I aknowledge that the first chapter was perhaps a bit of a slow start. For those of you who were not completely charmed, I beg of you the indulgance of reading this one as well before passing judgement. I daresay that this one is several times better, by my own estimation.
The Curse of the Rhino King
A Ripping Dr. Sir Reginald Kingsley II Adventure
"I believe," she began, trying her best to retain her dignified posture and composure as Ivan's rough fingers prodded and pulled at her shoulder wound, "That you are an acquaintance of my father, one Professor Alexander Elliot, of Camblee University, are you not?"
"Indeed I am", I said, "Fine fellow. Stout chap. Good character, fine bone structure and impeccable personal grooming habits. Can't stand him personally, naturally, but that's neither here nor there".
"No, of course not," she replied mildly. "Few enough men can, and indeed I daresay most who have been burdened by his unctuous acquaintance personally loathe him. Certainly the tears I would shed at his funeral would be for form's sake only, but I love him dearly all the same."
"Nevertheless, I fear he has found himself in something of a predicament, and one which it seems it may be beyond my abilities to aid him in the solving of."
I steepled my fingers thoughtfully below my lower lip as I considered this. "And do I correctly deduce that this is in some part to blame for your current discomfiture?" I gestured vaguely once more to her shoulder as I said this, where even now Ivan was beginning to carve away great wads of what appeared to be diseased or gangrenous flesh surrounding the arrow with his knives, all the while singing what I had gathered was a jolly old folk song his people (god rest their pagan souls) had sung during times of great misfortune for others so as to keep their minds off of their dire predicaments. It seemed he had the matter well in-hand.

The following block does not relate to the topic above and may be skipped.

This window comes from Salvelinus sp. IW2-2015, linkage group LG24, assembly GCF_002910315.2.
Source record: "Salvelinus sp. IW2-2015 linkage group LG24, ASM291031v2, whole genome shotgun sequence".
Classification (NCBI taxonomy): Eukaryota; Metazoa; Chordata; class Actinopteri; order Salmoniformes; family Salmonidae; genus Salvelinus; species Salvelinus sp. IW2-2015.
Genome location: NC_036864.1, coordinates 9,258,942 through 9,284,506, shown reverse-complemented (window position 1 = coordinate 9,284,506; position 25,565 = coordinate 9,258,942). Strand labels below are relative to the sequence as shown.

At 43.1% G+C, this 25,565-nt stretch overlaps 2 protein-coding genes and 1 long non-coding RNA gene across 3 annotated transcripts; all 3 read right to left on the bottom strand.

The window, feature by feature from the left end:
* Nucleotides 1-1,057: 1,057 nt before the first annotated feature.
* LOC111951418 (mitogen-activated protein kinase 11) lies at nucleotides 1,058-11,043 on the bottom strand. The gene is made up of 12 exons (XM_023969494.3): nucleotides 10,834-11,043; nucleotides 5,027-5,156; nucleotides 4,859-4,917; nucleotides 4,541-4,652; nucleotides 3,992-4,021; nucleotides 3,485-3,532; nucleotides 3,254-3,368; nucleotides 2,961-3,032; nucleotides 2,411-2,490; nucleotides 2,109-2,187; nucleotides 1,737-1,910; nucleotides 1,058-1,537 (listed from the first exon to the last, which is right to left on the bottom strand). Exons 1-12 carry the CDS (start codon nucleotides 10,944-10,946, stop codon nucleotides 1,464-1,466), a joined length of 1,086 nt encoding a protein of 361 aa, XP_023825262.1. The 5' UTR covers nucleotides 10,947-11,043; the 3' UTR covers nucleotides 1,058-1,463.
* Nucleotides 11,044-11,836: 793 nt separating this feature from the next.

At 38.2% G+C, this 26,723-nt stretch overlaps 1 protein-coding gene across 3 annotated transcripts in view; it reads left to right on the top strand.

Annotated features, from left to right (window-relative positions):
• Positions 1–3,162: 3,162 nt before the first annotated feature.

"Your fabled powers of insight are as quick as your reputation credits them to be", she said, grinning nervously. She appeared to be attempting not to pay too-close attention to the surgery at hand, as though acknowledging the mass of muscle tissue even now being sheared away from her body would somehow make it real, and not doing so would make it unreal. Ah, the frailties of the fairer sex. "Ah, but where to begin?"
"The beginning, I find, is often a good place to start from."
"Is it? Well, of course! What a clever idea! Yes, beginning it is, then. It began," she began, "nigh unto a year ago, when my father and brother, Jonothan, set out on safari in darkest Africa. It was a purely scientific pursuit, you understand; gathering specimens and the like. Quite the bloody business, what with all of the shooting of specimens with hunting rifles and such, and so naturally I heard of this second hand when they returned home. As it was told to me, they evidently gathered from their local guide that two of the area's kingdoms - as apparently they call themselves", she said, chuckling softly, "had recently resolved to forge a sort of peace treaty with one another and seal the compact by means of marrying off the virgin daughter of one of the kings to the son of the other. Father was quite taken with the whole business, as you can well imagine. He had never seen an African child bride in her native regalia, and when he did, he quite knew he must learn more about the whole affair."
"He would have been a traitor to Dame Science had he not," I said, "Arriving at her supper table, eating her food and then holding her down roughly upon the floor and voiding that selfsame food from his bowels upon her face at night's end."
"That's precisely what my brother said!"